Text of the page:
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Doc plays up McQueen's cool, ignores the toxic

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There's cool, and then there's cool.

And then there's Steve McQueen.

The legendary actor's last movie was released in 1980, the same year he died at age 50, so there are a couple of generations of movie-goers out there for whom McQueen is little more than a nostalgic Hollywood reference and a name-drop in a Sheryl Crow song.

But if you love movies and you don't know Steve McQueen, you really should take the time to educate yourself. And a good starting point is tonight at 8 on Spike TV, with the première of the bio-documentary I Am Steve McQueen, followed by a screening of his most memorable big-screen thriller, Bullitt.

I Am Steve McQueen, which was directed by Jeff Renroe and narrated by Robert Downey Jr., is a somewhat whitewashed celebration of the life and career of the actor, who escaped a horrifically difficult childhood and a rather troubled youth to become one of Hollywood's most charismatic and bankable leading men.

The film, which unfolds in mostly chronological order, features interviews with many of McQueen's showbiz contemporaries, as well as several family members, including all three of the actor's wives (Neile Adams, Ali McGraw and Barbara Minty), son Chad and a couple of grandchildren.

They share fond memories and offer gushing tributes to McQueen's tenacity and talent, but the darker aspects of the performer's life are dealt with in only the most passing fashion.

The product of a broken home and an abusive childhood, McQueen seemed destined for a life spent either on the street or behind bars. A stint in the Los Angeles reformatory Boys Republic and enlistment in the U.S. Marine Corps turned things in the right direction, and after being discharged from the corps at age 20, McQueen headed to New York to study acting.

Success was slow in coming, but when he finally caught his first big break -- in Hollywood, as star of the surprisingly successful 1958 horror flick The Blob -- McQueen was ready to capitalize.

His B-movie breakthrough landed him the starring role in the TV western Wanted: Dead or Alive, and he parlayed that high-profile job into a co-starring role alongside Yul Brynner, Charles Bronson and James Coburn in the 1960 feature The Magnificent Seven.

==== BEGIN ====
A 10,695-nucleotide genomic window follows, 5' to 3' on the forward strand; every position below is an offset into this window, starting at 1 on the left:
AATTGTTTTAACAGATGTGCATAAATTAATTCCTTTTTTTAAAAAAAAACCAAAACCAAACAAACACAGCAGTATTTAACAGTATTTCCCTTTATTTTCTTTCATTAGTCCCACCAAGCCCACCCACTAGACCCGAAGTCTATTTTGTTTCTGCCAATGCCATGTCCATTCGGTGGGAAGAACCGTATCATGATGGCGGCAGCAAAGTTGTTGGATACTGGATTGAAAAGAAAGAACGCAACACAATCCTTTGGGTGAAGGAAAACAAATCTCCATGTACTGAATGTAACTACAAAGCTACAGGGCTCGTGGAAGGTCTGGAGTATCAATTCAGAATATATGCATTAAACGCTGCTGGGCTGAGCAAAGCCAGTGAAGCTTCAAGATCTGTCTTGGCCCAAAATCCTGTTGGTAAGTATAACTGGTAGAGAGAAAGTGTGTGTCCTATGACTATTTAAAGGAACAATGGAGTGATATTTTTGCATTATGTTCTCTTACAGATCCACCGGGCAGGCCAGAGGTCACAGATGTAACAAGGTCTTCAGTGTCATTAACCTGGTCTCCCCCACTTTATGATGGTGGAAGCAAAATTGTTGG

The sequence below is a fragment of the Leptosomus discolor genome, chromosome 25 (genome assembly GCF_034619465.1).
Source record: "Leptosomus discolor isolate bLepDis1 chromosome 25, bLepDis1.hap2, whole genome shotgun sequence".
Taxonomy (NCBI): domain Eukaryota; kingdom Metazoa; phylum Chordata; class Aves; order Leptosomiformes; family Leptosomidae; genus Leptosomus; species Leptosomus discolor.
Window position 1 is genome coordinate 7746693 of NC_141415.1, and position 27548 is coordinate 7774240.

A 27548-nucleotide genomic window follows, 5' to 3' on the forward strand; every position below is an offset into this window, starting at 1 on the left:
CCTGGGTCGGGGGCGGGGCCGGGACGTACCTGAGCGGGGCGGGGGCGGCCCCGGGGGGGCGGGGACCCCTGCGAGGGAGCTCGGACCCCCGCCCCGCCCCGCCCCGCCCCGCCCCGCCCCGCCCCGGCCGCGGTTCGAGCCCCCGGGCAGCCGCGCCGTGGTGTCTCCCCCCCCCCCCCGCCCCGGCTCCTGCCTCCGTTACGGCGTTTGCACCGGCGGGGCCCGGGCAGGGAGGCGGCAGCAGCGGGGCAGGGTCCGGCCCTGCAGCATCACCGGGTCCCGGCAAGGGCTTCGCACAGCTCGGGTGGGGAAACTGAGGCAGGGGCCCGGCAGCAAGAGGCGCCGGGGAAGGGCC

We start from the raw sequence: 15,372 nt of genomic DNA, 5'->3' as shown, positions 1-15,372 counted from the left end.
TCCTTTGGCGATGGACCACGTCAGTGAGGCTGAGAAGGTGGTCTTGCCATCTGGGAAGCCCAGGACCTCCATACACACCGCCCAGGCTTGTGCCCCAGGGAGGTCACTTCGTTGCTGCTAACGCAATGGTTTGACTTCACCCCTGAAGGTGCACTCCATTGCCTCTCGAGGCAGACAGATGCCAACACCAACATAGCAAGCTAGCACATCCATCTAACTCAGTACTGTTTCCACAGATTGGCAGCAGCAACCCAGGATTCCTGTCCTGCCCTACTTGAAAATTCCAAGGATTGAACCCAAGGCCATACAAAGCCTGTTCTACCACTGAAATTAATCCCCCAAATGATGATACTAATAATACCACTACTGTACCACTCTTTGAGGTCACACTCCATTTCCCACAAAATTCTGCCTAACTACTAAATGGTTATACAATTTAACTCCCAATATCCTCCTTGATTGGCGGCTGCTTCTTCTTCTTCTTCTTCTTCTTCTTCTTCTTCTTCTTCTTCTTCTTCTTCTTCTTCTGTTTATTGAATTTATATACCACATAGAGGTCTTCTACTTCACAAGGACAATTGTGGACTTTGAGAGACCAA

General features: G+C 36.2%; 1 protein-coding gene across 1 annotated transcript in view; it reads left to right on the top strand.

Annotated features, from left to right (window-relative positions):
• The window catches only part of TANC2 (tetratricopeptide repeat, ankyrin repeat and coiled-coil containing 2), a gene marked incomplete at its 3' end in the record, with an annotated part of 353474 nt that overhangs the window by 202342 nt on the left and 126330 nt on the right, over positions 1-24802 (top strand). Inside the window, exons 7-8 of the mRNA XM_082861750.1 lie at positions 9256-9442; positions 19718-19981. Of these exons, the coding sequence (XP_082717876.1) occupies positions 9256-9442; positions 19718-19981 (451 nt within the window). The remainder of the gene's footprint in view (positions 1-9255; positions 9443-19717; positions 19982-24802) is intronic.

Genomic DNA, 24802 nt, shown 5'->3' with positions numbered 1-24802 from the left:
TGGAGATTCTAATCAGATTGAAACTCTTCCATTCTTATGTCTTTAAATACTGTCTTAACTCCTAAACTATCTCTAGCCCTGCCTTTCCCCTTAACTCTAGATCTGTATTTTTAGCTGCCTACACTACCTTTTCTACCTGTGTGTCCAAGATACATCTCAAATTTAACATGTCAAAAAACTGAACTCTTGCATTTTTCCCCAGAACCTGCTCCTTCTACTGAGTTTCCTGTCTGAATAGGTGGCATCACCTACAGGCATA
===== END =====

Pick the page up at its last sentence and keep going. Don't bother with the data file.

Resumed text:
The documentary includes some priceless footage of McQueen engaging in scene-stealing antics while sharing the screen with Brynner, who was notoriously competitive and didn't take kindly to being upstaged by someone he considered to be an underling.

McQueen's trickery worked; he stole every scene that he was in, and after The Magnificent Seven, Hollywood regarded him as leading-man material. Huge hits, including The Great Escape, The Cincinnati Kid, The Sand Pebbles, The Thomas Crown Affair, Bullitt, The Getaway and Papillon, followed.

Much is said about McQueen's brilliance as an actor and his talent as a racer of cars and motorcyles; on the other hand, McQueen's difficult on-set reputation, serial womanizing and self-destructive tendencies are mostly glossed over, with some of the people most directly affected by them all but defending his toxic behaviour.

It's far from a complete picture, but I Am Steve McQueen is an adequate introduction for those who aren't familiar with his complex life and considerable screen catalogue. And if you do choose to tune in, do yourself a favour and stick around for Bullitt, which airs immediately following the documentary. In addition to ably showcasing McQueen's magnetic screen presence, it also includes the 11-minute car chase through the streets of San Francisco that set the standard for all onscreen automotive action that has followed. Hands down, still the best chase scene in movie history.

brad.oswald@freepress.mb.ca

Twitter: @BradOswald

Republished from the Winnipeg Free Press print edition June 24, 2014 C6

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